Copper prices fell to a two-year low earlier this month. The other London-traded base metals followed a similar pattern. In what we view as merely extremely oversold conditions, copper staged a mighty 10% rally. The other metals consolidated but continued to hover near their lows. An indication, perhaps, that the recovery in copper prices was tied more to short covering than a resurgence in demand for industrial metals. Indeed, we find that the supply/demand situation for copper continues to head in a bearish direction.
On May 1, The International Copper Study Group (ICSG) released its most recent report, which showed that the global balance sheet posted a 67,000 tonne surplus for January. Although 2012 ended with a 396,000-tonne deficit, that shortfall contracted sharply over the past few months – by more than 100,000 tonnes. And it would seem from recent developments that this will continue. ICSG estimates that 2013 will end with a surplus of 415,000 tonnes, the first time the market will be in surplus since 2009.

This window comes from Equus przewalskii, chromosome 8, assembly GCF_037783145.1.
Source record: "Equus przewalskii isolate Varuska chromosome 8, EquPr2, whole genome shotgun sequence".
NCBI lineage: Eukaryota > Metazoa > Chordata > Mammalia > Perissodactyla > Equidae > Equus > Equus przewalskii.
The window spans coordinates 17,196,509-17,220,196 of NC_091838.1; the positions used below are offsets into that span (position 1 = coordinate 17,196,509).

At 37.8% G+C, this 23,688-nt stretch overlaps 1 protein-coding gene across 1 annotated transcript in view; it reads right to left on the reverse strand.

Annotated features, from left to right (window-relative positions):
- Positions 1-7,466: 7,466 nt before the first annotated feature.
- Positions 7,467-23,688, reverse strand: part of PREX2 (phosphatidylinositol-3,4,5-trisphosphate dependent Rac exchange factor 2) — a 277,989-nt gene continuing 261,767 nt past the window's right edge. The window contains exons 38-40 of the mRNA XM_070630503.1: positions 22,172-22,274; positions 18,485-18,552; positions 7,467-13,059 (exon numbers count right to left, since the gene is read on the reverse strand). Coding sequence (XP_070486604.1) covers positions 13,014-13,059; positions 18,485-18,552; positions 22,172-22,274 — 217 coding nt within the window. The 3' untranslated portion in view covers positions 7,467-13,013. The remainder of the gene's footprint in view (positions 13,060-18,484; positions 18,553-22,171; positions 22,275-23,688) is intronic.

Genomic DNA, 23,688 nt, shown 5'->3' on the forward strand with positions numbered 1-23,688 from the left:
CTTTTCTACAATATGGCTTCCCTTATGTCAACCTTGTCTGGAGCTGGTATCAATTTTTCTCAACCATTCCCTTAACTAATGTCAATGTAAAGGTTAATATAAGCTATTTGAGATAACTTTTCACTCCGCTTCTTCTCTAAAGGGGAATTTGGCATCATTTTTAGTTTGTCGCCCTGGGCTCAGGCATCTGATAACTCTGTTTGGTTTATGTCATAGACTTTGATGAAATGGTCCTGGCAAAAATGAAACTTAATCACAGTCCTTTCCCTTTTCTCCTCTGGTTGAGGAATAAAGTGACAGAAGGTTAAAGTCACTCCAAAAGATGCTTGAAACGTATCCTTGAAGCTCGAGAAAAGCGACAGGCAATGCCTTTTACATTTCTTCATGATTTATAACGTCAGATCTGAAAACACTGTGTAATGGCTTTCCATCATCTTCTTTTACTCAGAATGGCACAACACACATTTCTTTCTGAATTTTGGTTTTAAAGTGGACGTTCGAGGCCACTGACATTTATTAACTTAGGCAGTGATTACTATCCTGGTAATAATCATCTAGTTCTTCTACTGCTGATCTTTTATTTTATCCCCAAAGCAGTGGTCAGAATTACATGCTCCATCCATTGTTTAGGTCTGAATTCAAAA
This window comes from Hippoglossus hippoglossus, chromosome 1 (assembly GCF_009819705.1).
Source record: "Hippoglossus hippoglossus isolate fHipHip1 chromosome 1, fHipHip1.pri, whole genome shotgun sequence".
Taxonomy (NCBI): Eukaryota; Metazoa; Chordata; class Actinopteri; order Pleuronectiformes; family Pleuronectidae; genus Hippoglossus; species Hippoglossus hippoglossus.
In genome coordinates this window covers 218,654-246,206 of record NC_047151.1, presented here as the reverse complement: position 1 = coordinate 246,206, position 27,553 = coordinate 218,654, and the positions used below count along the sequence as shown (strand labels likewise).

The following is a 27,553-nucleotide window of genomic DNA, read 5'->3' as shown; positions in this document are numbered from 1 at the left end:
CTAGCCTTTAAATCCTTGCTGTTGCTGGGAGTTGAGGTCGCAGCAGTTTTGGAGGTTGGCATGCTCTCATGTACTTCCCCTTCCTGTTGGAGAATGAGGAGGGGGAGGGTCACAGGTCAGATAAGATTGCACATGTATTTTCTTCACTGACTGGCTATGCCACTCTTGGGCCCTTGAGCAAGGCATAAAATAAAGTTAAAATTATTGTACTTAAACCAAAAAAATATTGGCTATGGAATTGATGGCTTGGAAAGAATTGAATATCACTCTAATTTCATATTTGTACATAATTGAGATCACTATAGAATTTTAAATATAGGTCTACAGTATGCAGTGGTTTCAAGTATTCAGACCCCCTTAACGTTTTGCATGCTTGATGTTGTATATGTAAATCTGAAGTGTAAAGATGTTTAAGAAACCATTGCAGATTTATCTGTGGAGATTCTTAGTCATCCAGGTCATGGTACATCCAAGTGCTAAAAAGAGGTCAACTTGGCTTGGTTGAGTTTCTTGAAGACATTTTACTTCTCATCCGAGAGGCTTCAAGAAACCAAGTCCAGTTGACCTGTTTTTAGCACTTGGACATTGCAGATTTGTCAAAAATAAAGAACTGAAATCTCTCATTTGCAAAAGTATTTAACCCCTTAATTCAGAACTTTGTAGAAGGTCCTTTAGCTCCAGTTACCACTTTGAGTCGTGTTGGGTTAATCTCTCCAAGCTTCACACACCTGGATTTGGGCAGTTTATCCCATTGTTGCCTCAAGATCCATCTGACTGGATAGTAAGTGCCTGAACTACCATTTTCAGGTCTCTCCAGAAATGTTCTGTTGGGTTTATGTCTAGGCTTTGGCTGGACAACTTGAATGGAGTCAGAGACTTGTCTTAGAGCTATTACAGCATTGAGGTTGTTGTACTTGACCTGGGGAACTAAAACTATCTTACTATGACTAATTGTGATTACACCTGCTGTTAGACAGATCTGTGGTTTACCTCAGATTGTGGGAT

Chilean copper output grew by 3% in 2012, below initial optimistic estimates. Thus far in 2013, however, forecasts for output growth of between 5% and 10% appear to be achievable. Despite a sluggish February, in which output grew only 2.8%, and ongoing labor strife, average monthly output is up 6.5% versus the same period last year.
Warehouse stocks continue to build. At just under 900,000 tonnes, combined inventories at LME, COMEX, and Shanghai warehouses have more than doubled over the past year. And that is on top of the 500,000-tonne-plus stockpile rumored to be held at bonded warehouses in China.